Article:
#11Jan 31, 2012 Tim O'Brien
So true. We have to lighten up. I laughed when I read it and could see someone saying it in jest. No need to "dig up Marilyn" though; she's in a crypt (need other tools for that one). She's right next to the spot reserved for Hugh Hefner (but, at times, he puts his up for sale)... The "sensitive" words idea is a stunner...this story was fun to read...thanks...and I love "Family Guy."
#12Jan 31, 2012 JohnThomas Didymus
@Bart B. Van Bockstaele
Interesting. I'm guessing that they finally discovered that canned laughter was too highbrow a hint for Americans to grasp.
Safety crayons? Too dangerous. Let's try it with air crayons first. But only outside. They might hit something. Come to think of it, it's a good thing that the Jesus myth dates from the iron age. Imagine it would be more modern. We would have Americans poking each other's eyes out with syringes.
As for the explaining, I once tried to explain a Louis de Funès movie. Unrefined as French humour is, It was nevertheless hopeless. Never again. I felt like melting into a puddle of firearm oil.
Carry on Doc. van Bockstaele, I find your conversation with Wallis very witty indeed! And to think an American friend almost tore me to shreds a few years back and forced me to retract when after a comedy show I criticized American humour as dry and unimaginative! Now at last have I supporters!
#13Jan 31, 2012 Bart B. Van Bockstaele
@JohnThomas Didymus
Carry on Doc. van Bockstaele, I find your conversation with Wallis very witty indeed! And to think an American friend almost tore me to shreds a few years back and forced me to retract when after a comedy show I criticized American humour as dry and unimaginative! Now at last have I supporters!
I agree that American humour is dry and unimaginative. I think it is also boring to the extreme. In most American comedies, they have one or two "jokes" that are then milked out until one falls asleep.
Also, for some reason, Americans have to "fuck" all the time. Don't misunderstand me. I am not against the word "fuck". I just think it is an indication of intellectual poverty to use it every other word and completely out of context. To me, all it does, is act as a filler. If every other word is "fuck" the movie doubles in length without having to work at it. At the most, it is evidence of laziness.
But then, it is all rather academic. Who needs American comedy, when there is British comedy? For me, the series "Yes, (Prime) Minister" remains an absolute masterpiece. It's essentially nothing more than three middle-aged men talking together, but boy is it funny.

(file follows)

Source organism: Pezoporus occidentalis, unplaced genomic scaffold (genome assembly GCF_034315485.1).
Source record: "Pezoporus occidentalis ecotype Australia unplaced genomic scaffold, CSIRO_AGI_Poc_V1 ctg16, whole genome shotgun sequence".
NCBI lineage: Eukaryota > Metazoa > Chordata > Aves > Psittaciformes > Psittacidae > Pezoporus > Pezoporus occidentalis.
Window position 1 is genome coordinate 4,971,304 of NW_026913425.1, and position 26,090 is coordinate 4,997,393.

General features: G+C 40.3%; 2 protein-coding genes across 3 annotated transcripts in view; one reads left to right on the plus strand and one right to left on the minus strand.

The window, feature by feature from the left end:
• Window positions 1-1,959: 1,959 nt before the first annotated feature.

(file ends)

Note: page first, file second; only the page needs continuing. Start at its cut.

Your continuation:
I can easily imagine doing similar series on alternologists, homoeopaths, intuitives, religionists, creationists and similar quacks and nitwits. When you see people such as Oprah Winfrey, Dr. Oz, and Bryce Wylde, one doesn't even have to change much to make it all into something truly hilarious. Or maybe, as an example of a more sinister type of humour, Pat Robertson, Billy Graham, Peter Popoff, Jerry Falwell, all excellent models for exquisite comedy. No milking-dry and fucking needed, there is more than enough to go on.
They could always make an American version with a smiley face appearing on screen every time something funny happened. Or a loud bang or something, and an explanation before the comedy starts that the loud bang or the smiley face are where people are supposed to laugh.
The metadioxin/dioxin discussion reminds me of alternologists who don't understand the difference between hydrogenated fat and partially hydrogenated fat ^_^
#14Feb 1, 2012 Paul Wallis
@JohnThomas Didymus
Carry on Doc. van Bockstaele, I find your conversation with Wallis very witty indeed! And to think an American friend almost tore me to shreds a few years back and forced me to retract when after a comedy show I criticized American humour as dry and unimaginative! Now at last have I supporters!
You certainly do have supporters- Us paleontologists who remember the real American humor when it was alive. Who'd have thought American humor was extinct? "Dessicated and unconscious" would be my description. Agree entirely with Bart, the Yes Prime Minister series is perhaps a benchmark for real comedy writing, it's one of my all time favorites.
#15Feb 1, 2012 Bart B. Van Bockstaele
Every time is see an episode of Yes (Prime) minister, it is just as funny as the first time. As far as I'm concerned, this is as funny as funny gets. Imagine this in an American-style comedy. One episode could be used for at least a whole season of Family Guy. They would just present two of the jokes every episode, repeated in several variations, accompanied by the standard number of fucks, and their 20-minute half hour would already burst to bits and be too highbrow for the average American.

Top ^

View: Mobile site | Full Site

© 2014 digitaljournal.com | Contact Us
powered by dell servers